Sometimes it is hard to get up in the morning. And sometimes it’s hard to go to sleep at night. It’s easy to identify with the words of Deuteronomy 28:66-67:

You will live in constant suspense, filled with dread both night and day, never sure of your life. In the morning you will say, “If only it were evening!” and in the evening, “If only it were morning!”—because of the terror that will fill your hearts and the sights that your eyes will see.

I especially could identify with that when our foster son died of SIDS 15 years ago and we were sued for 31 million dollars for wrongful death. It was hard to sleep and it was hard to get up. It was hard to do anything at all, in fact.

That’s what the problems in our lives can do to us: they paralyze us and make it hard to function. We know we should read our Bibles, we know we should pray, but when we do either thing, it feels empty. We don’t know what to say to God and we don’t feel much like talking, any more than we feel like getting up out of our chair. Those things that once brought us pleasure, that once made us excited, now seem empty and do nothing for us at all. When we read the Bible—or anything else for that matter—we can read the same paragraph over and over again and get nothing from it. Watching TV or a movie is an empty experience; we may find it hard to even remember what we just saw on the screen.

Jesus told an audience, “Therefore I tell you, do not worry about your life, what you will eat or drink; or about your body, what you will wear. Is not life more important than food, and the body more important than clothes?” (Matthew 6:25)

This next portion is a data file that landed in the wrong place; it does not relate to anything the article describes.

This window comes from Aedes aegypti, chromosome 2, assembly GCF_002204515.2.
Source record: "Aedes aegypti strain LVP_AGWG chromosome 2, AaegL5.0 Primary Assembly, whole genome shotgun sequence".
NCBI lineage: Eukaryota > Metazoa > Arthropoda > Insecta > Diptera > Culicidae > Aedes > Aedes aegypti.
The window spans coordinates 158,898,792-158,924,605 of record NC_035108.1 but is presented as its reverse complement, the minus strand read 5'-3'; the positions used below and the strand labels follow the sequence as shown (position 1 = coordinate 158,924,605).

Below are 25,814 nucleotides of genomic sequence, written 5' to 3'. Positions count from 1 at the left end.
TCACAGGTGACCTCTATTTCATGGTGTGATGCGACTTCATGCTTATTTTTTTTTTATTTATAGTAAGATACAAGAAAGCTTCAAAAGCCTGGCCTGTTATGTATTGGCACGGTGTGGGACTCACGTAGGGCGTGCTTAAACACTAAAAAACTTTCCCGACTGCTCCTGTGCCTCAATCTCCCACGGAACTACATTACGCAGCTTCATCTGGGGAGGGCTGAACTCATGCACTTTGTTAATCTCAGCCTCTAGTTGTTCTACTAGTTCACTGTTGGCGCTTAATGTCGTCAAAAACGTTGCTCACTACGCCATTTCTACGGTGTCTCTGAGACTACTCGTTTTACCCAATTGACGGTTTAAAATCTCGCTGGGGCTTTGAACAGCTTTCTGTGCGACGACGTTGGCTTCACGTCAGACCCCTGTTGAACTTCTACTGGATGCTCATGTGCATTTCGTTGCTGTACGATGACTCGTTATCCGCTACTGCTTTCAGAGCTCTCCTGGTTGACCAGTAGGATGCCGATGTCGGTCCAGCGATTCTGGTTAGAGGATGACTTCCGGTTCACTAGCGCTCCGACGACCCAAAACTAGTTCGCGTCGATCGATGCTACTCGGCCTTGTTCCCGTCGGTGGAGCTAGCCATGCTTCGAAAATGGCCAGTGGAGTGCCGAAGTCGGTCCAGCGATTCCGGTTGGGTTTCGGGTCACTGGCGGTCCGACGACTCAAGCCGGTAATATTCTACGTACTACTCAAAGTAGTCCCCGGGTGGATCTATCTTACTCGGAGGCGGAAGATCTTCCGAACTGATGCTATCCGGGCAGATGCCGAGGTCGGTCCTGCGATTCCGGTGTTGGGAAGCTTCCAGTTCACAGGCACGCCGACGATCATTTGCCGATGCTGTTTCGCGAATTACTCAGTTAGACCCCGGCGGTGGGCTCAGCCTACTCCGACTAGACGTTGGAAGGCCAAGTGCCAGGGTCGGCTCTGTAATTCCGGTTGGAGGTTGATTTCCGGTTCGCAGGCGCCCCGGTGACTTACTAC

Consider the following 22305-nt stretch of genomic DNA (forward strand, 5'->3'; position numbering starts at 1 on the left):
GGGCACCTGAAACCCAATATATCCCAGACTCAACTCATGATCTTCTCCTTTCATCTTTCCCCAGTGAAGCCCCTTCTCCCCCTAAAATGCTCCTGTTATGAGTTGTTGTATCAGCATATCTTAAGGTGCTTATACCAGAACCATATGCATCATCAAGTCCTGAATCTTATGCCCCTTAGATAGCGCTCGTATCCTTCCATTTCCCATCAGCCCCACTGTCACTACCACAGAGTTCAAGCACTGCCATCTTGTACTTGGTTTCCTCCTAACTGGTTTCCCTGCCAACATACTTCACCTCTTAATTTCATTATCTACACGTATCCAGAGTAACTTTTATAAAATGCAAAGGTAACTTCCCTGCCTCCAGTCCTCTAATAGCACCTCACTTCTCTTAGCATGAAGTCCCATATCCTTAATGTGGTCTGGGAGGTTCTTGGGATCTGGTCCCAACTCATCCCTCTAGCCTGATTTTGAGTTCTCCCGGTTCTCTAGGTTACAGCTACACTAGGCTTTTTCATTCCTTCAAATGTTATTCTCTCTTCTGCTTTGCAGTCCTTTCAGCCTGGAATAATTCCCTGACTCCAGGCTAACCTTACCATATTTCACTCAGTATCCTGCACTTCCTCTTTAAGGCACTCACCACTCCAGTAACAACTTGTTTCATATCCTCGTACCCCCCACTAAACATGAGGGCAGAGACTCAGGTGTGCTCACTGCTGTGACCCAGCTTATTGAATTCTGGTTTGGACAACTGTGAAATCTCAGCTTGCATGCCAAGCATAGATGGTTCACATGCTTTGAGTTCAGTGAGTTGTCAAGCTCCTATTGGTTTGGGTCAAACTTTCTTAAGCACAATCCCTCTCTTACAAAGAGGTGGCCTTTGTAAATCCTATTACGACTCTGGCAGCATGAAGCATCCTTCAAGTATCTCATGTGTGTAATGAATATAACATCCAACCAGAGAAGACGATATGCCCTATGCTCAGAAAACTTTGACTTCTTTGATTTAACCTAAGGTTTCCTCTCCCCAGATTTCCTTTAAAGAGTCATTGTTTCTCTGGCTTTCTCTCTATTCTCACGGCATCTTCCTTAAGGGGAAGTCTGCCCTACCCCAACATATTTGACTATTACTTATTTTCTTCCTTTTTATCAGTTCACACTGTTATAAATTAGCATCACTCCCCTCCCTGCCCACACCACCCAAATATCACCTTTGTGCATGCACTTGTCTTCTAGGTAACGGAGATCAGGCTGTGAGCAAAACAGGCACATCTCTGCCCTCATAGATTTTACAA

Jesus told his disciples, not long before he was arrested, convicted, and executed, “Peace I leave with you; my peace I give you. I do not give to you as the world gives. Do not let your hearts be troubled and do not be afraid.” (John 14:27) Sometimes people give us encouragement in the middle of our bad times and we think “easy for you to say.” But given Jesus’ context, knowing what he was about to face, his words carry added force. They were not easy, they were not cliché, and they were not flippant. He believed them even though he faced the ultimate crisis.

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About R.P. Nettelhorst

I'm married with three daughters. I live in southern California and I'm a deacon at Quartz Hill Community Church. I spent a couple of summers while I was in college working on a kibbutz in Israel. In 2004, I was a volunteer with the Ansari X-Prize at the winning launches of SpaceShipOne. Member of Society of Biblical Literature, American Academy of Religion, and The Authors Guild
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